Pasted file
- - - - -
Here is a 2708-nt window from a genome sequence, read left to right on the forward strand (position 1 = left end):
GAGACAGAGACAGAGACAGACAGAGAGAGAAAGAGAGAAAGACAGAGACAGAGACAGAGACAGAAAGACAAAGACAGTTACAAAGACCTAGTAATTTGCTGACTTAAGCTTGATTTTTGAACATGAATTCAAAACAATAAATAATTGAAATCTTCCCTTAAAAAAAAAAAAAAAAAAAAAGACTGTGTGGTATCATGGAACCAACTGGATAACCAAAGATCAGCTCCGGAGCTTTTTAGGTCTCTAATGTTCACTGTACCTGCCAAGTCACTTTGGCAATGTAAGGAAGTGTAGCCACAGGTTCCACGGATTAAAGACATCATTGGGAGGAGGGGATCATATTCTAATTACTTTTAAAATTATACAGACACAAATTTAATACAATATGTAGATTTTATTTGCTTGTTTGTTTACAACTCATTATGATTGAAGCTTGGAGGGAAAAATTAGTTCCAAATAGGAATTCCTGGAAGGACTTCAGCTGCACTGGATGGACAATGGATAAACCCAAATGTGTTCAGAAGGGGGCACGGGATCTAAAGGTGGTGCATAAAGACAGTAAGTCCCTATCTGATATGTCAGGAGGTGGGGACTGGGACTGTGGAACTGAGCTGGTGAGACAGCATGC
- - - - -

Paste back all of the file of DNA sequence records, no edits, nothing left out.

Here is a 2708-nt window from a genome sequence, read left to right on the forward strand (position 1 = left end):
GAGACAGAGACAGAGACAGACAGAGAGAGAAAGAGAGAAAGACAGAGACAGAGACAGAGACAGAAAGACAAAGACAGTTACAAAGACCTAGTAATTTGCTGACTTAAGCTTGATTTTTGAACATGAATTCAAAACAATAAATAATTGAAATCTTCCCTTAAAAAAAAAAAAAAAAAAAAAGACTGTGTGGTATCATGGAACCAACTGGATAACCAAAGATCAGCTCCGGAGCTTTTTAGGTCTCTAATGTTCACTGTACCTGCCAAGTCACTTTGGCAATGTAAGGAAGTGTAGCCACAGGTTCCACGGATTAAAGACATCATTGGGAGGAGGGGATCATATTCTAATTACTTTTAAAATTATACAGACACAAATTTAATACAATATGTAGATTTTATTTGCTTGTTTGTTTACAACTCATTATGATTGAAGCTTGGAGGGAAAAATTAGTTCCAAATAGGAATTCCTGGAAGGACTTCAGCTGCACTGGATGGACAATGGATAAACCCAAATGTGTTCAGAAGGGGGCACGGGATCTAAAGGTGGTGCATAAAGACAGTAAGTCCCTATCTGATATGTCAGGAGGTGGGGACTGGGACTGTGGAACTGAGCTGGTGAGACAGCATGC